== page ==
On Tuesday, 11 opposition activists, including senior CNRP officials, were sentenced to up to 20 years in jail over a brawl last July at Freedom Park in which dozens were injured, mostly government security forces.
But only hours after the sentencing, CNRP president Sam Rainsy left for France with hardly a murmur and has since continued to praise his detente with Prime Minister Hun Sen, the so-called ‘culture of dialogue’.
Bennett Murray spoke with journalist Sebastian Strangio, author of Hun Sen’s Cambodia and a former Phnom Penh Post editor, to get some answers
Why has the government labelled the July 15 violence, which was initiated by security forces and over within minutes, an “insurrection”?
I think that by labelling the events of July 15 an insurrection, it reflects the government’s paranoid perception that anyone opposing them, whether it’s the political opposition, with its deep roots in Cambodian communities overseas, or civil society groups with a similar lineage, are fifth columnists and agents of a hostile West.
And it’s not entirely untrue, as the opposition parties originated during the civil war, were backed by foreign governments, and have been fighting the [Cambodian People’s Party] and its predecessors since 1979.
That old style of thinking persists quite strongly within the CPP, and I think within the opposition as well, as evidenced by their focus on Vietnam.
All of these people are still fighting the civil war of the 1980s.
What do you think will happen to the Freedom Park 11?
Hun Sen, if he sees that these people can be used to advance his political interests, will certainly [use them].
I can’t speculate as to what those circumstances might be, but what I will say is that it’s unlikely that these people will serve their full sentences.
It’s likely that they will be released at some point on some pretense that will benefit the CPP.
These sorts of chance outbreaks of violence are a gift for him.
They open up all sorts of political avenues, as having people in court and in prison increases his room for political manoeuvring.
Why has Rainsy been keeping quiet?
I think he’s remaining silent to maintain this “culture of dialogue”.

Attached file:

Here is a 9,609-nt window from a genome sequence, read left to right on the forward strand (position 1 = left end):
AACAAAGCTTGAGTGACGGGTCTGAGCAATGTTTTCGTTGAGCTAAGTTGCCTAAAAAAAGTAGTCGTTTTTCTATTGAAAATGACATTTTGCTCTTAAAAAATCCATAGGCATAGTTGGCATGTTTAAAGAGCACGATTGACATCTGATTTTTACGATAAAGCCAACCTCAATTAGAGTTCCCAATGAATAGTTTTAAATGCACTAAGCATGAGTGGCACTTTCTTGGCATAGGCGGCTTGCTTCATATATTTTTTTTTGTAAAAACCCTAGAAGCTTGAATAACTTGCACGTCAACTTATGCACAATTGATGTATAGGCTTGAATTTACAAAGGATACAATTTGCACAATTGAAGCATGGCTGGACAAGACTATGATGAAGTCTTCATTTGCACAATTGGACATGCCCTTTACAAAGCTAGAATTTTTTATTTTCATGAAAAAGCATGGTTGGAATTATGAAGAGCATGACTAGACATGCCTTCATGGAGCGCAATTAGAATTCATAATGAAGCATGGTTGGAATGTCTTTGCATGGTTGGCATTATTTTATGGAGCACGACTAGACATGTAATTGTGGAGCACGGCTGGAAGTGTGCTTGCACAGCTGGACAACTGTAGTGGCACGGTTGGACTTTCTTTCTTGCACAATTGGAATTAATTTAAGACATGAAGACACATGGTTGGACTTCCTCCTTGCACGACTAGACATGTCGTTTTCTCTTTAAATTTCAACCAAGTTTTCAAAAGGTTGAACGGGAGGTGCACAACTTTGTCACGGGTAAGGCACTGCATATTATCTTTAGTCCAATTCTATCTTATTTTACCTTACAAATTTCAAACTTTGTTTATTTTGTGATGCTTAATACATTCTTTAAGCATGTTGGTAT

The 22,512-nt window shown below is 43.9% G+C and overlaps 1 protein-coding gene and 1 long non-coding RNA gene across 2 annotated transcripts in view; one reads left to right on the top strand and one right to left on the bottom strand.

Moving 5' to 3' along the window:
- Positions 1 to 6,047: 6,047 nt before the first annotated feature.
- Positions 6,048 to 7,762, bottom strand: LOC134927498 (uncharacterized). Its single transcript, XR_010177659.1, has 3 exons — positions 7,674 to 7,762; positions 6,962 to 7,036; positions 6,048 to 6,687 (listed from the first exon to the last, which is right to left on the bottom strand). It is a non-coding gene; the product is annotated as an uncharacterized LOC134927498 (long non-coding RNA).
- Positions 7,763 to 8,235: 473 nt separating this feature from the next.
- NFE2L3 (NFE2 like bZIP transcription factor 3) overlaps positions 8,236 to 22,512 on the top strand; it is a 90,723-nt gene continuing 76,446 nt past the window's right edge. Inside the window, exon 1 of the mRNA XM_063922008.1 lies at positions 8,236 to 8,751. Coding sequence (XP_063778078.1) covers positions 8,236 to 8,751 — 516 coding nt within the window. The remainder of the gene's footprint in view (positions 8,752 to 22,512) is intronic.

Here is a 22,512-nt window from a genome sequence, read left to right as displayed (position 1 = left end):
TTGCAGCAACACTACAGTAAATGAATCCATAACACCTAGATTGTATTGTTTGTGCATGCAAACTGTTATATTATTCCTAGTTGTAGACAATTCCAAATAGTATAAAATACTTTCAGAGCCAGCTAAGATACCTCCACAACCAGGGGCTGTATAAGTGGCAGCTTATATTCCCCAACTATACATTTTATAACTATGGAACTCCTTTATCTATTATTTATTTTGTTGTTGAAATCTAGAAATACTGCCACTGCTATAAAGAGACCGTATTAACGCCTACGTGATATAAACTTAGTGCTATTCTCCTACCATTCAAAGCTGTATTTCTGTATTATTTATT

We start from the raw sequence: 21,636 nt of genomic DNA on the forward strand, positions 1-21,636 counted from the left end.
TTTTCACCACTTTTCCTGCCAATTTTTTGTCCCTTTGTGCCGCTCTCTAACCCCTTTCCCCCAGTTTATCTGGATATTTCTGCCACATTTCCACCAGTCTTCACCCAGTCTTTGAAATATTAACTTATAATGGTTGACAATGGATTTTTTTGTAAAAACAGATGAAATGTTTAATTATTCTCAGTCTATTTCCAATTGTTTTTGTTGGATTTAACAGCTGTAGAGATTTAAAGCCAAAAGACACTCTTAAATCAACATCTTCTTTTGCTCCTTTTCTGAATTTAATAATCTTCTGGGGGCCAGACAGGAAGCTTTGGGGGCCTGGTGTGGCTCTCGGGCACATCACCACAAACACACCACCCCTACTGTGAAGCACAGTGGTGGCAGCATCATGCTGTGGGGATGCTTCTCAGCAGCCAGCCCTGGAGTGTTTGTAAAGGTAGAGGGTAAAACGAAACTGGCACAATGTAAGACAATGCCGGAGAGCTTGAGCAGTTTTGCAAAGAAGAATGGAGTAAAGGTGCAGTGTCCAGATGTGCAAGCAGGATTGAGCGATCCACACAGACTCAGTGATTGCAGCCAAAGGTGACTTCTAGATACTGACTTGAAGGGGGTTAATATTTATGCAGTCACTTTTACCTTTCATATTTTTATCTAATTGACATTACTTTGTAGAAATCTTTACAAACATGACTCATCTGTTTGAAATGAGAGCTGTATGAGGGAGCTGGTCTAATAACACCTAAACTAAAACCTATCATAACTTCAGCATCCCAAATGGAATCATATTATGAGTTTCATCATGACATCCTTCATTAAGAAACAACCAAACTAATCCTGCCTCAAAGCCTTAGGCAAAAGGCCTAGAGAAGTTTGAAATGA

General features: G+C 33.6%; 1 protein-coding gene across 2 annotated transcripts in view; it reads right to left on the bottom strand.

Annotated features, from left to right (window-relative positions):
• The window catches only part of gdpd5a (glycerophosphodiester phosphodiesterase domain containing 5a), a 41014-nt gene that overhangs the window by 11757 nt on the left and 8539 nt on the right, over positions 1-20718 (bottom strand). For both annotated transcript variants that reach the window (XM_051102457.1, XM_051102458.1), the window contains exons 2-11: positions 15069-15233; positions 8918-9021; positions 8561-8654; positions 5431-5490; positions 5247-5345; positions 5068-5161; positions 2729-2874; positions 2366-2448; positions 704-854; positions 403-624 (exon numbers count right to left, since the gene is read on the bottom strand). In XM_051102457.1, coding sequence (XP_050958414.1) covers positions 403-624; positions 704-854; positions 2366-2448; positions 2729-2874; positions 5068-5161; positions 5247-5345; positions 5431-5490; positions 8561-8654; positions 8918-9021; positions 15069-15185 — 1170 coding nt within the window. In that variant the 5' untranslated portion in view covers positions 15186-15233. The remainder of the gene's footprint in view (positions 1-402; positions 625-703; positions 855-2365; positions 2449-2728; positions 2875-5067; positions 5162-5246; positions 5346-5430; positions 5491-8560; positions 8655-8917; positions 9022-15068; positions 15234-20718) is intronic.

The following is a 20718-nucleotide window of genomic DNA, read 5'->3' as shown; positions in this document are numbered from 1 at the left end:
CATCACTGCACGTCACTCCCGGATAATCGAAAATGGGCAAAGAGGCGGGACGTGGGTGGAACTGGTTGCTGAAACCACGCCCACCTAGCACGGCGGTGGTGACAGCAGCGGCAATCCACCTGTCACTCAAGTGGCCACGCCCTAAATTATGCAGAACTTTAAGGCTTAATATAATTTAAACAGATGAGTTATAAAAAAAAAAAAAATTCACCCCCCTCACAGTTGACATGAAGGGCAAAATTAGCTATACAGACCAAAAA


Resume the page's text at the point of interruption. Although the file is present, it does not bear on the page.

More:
I can’t understand any other reason why he would remain silent publicly as a politician, when members of his party are jailed on dubious, politically tinted charges.
But I think his silence on the issue calls into question whether this culture of dialogue has substance.
What impact will the convictions have on the “culture of dialogue”?
It’s hard to say what the long-term impact will be.
As far as Rainsy is concerned, the culture of dialogue is unaffected by this, which raises the question of what would derail the culture of dialogue if the jailing of key members of the CNRP for long periods on baseless charges doesn’t.
I think he’s putting all his eggs into the basket that 2018 will see a huge shift against the CPP, and that it makes more sense to bide his time until then than to waste his energy fighting Hun Sen.
What else do the convictions suggest about the culture of dialogue?
The recent convictions raise further questions in my mind about whether the culture of dialogue reflects a meaningful shift in the culture of Cambodian politics.
For Rainsy and Hun Sen to leave behind the poisonous, paralysed politics of the past would require nothing short of a revolutionary change in the mindsets not only among those two individuals, but within the Cambodian political establishment more generally.
Rainsy is right in that Cambodia needs to move past this “live or die” politics, but I’m sceptical as to the extent in which Hun Sen has habituated to this way of thinking.
Hun Sen is a born fighter, and I think the 2018 election for him will be absolutely crucial.
When the time comes for the gloves to come off, I think Hun Sen will fight like the old tiger he is.